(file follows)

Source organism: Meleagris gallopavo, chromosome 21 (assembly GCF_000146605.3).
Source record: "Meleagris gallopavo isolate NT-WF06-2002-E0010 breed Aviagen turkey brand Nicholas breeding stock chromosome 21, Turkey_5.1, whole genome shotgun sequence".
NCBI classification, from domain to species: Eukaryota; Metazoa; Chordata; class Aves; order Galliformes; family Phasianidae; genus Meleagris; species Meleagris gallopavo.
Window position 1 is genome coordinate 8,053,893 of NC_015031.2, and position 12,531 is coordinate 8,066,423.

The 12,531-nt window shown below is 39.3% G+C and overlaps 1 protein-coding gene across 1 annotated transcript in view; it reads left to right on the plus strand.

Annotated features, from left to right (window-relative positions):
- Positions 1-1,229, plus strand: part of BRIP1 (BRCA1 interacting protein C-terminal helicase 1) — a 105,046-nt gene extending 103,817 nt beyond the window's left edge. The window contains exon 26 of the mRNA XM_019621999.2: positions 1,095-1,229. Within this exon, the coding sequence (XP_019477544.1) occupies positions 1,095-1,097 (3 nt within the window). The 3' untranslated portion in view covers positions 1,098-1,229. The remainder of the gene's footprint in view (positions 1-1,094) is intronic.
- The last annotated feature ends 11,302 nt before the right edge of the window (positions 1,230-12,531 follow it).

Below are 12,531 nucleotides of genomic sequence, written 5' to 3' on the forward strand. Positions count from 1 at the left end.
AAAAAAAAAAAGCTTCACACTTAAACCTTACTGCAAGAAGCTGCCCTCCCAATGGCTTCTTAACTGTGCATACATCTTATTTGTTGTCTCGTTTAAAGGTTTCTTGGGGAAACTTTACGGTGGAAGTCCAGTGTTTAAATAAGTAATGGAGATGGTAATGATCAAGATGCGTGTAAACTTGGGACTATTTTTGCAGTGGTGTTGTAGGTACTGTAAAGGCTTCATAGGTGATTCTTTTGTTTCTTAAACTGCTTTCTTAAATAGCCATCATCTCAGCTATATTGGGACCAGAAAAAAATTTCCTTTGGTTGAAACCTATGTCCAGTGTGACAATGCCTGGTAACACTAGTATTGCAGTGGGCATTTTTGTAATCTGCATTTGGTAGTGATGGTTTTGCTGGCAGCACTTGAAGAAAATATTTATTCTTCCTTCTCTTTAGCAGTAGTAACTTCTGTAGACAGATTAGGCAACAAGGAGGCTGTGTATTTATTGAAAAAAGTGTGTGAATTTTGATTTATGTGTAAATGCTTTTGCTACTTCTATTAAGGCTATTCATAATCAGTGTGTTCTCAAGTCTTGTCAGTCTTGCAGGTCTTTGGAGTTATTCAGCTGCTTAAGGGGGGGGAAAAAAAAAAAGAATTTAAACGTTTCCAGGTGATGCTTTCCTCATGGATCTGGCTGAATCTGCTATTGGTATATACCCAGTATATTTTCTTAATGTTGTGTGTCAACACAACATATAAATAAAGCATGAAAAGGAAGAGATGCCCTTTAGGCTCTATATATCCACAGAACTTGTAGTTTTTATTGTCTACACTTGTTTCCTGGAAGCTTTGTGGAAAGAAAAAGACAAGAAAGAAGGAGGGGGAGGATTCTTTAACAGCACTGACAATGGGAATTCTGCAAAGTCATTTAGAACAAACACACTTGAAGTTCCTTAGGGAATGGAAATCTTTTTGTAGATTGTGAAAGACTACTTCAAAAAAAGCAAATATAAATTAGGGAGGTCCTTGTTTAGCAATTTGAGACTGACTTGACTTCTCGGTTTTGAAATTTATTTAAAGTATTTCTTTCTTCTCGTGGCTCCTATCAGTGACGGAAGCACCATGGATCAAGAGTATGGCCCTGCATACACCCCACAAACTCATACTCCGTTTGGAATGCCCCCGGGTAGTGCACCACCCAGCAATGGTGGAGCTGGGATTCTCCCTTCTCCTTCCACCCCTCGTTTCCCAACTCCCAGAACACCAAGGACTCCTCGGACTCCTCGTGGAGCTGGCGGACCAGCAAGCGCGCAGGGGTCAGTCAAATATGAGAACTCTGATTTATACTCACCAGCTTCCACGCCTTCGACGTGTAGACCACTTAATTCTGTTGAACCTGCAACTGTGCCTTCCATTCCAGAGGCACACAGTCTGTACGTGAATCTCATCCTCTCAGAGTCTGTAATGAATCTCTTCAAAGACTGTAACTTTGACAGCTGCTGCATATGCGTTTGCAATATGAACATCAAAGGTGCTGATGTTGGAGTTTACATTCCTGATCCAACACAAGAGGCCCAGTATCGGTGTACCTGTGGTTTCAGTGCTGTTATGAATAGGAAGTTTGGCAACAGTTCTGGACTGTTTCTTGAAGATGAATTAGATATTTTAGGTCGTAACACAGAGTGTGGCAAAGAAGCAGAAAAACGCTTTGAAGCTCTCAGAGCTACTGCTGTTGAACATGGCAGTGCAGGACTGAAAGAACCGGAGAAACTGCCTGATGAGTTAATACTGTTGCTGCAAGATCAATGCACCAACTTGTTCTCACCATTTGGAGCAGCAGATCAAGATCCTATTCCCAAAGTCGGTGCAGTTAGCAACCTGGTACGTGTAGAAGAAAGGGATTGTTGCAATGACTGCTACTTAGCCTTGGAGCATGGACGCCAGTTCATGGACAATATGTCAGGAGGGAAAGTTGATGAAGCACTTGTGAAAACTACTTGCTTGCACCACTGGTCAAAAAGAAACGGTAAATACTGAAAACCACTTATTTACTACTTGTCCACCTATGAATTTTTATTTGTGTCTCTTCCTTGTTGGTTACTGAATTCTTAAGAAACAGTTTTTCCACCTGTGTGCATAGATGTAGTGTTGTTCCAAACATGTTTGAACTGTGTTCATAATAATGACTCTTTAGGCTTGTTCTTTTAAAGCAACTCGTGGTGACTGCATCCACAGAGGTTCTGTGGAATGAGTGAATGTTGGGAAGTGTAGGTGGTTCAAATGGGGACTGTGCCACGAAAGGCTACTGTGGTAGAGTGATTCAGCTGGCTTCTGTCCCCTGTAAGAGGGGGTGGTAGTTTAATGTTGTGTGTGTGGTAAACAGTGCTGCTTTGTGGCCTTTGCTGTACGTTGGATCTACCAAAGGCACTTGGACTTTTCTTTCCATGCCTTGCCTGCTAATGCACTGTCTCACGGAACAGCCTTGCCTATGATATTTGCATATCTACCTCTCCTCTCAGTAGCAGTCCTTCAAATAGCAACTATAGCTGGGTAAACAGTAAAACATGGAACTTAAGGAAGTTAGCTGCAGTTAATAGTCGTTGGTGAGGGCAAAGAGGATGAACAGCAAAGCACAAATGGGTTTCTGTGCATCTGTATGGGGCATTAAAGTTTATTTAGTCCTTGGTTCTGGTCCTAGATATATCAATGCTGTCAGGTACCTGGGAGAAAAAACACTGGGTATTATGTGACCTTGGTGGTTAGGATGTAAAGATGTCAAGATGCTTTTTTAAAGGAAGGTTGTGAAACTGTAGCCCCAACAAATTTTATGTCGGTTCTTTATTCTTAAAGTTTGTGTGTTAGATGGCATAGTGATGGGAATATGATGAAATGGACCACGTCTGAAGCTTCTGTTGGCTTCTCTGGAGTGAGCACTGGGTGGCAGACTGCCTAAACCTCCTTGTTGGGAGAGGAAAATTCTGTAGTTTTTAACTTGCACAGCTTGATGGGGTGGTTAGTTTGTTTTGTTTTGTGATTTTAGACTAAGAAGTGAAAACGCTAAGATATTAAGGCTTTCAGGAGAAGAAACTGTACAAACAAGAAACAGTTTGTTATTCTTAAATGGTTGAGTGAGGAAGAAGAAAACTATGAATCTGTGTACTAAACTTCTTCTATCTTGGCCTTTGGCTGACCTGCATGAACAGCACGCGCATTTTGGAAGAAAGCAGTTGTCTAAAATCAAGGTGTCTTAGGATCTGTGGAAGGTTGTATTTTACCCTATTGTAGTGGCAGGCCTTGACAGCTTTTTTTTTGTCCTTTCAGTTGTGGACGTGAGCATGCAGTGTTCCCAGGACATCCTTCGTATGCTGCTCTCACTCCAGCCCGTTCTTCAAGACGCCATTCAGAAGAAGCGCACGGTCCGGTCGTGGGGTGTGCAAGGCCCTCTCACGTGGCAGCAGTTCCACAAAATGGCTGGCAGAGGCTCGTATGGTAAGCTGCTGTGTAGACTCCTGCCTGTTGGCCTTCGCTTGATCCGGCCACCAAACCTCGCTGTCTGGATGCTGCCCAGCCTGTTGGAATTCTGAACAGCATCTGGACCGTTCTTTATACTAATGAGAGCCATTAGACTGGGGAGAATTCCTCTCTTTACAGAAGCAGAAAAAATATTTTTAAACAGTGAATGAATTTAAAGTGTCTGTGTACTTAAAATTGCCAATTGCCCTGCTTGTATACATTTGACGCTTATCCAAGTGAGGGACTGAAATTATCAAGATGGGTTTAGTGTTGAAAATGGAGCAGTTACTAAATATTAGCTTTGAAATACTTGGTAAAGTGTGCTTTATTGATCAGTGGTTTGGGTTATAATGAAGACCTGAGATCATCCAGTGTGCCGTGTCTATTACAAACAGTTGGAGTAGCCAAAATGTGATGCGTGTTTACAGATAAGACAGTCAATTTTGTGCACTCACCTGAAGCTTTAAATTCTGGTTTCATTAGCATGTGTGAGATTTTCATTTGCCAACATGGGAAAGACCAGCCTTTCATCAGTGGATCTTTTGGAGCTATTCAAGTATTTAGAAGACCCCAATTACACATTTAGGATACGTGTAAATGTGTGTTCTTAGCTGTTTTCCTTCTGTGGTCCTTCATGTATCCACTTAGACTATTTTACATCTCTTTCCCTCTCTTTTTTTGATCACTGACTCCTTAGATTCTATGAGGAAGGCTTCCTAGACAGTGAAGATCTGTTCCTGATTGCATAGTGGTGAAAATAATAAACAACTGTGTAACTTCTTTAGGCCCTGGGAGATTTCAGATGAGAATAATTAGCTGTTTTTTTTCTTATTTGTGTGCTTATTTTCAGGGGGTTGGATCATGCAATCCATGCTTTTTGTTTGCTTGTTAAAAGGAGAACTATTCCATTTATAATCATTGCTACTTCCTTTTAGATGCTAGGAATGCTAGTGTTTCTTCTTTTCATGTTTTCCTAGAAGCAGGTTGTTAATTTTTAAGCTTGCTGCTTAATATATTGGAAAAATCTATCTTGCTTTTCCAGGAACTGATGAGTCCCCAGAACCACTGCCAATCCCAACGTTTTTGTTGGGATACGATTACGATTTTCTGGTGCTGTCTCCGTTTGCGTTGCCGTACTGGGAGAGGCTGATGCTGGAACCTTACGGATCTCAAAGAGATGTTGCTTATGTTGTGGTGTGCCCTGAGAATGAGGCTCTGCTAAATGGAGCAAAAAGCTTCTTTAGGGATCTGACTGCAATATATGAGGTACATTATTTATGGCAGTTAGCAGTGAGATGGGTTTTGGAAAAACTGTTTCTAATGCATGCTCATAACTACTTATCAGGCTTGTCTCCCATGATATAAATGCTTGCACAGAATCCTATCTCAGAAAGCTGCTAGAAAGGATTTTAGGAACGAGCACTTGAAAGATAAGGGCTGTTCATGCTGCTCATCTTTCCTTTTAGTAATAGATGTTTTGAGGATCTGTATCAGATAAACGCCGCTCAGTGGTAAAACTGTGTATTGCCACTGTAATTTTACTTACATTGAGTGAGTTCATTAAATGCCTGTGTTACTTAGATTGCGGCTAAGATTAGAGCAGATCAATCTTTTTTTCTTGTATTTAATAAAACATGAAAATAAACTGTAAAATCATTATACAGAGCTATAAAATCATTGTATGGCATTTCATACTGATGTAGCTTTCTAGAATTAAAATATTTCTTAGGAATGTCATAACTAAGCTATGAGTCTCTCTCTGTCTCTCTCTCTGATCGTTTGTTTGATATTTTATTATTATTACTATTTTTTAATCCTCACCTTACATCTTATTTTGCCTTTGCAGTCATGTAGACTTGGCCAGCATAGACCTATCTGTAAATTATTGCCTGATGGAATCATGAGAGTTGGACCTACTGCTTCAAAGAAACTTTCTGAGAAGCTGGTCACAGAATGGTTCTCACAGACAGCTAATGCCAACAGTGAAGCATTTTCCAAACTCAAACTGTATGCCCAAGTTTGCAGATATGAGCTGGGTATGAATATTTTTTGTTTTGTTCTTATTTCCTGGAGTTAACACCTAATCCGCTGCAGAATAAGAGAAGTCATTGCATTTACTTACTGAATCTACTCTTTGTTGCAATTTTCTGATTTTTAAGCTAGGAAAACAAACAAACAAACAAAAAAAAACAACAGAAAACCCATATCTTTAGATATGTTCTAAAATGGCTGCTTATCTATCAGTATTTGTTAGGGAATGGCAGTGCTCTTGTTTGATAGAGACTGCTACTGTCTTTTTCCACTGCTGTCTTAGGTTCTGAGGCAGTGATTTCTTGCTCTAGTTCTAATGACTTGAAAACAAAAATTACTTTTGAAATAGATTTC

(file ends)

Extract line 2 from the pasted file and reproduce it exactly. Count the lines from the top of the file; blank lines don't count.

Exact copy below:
Source record: "Meleagris gallopavo isolate NT-WF06-2002-E0010 breed Aviagen turkey brand Nicholas breeding stock chromosome 21, Turkey_5.1, whole genome shotgun sequence".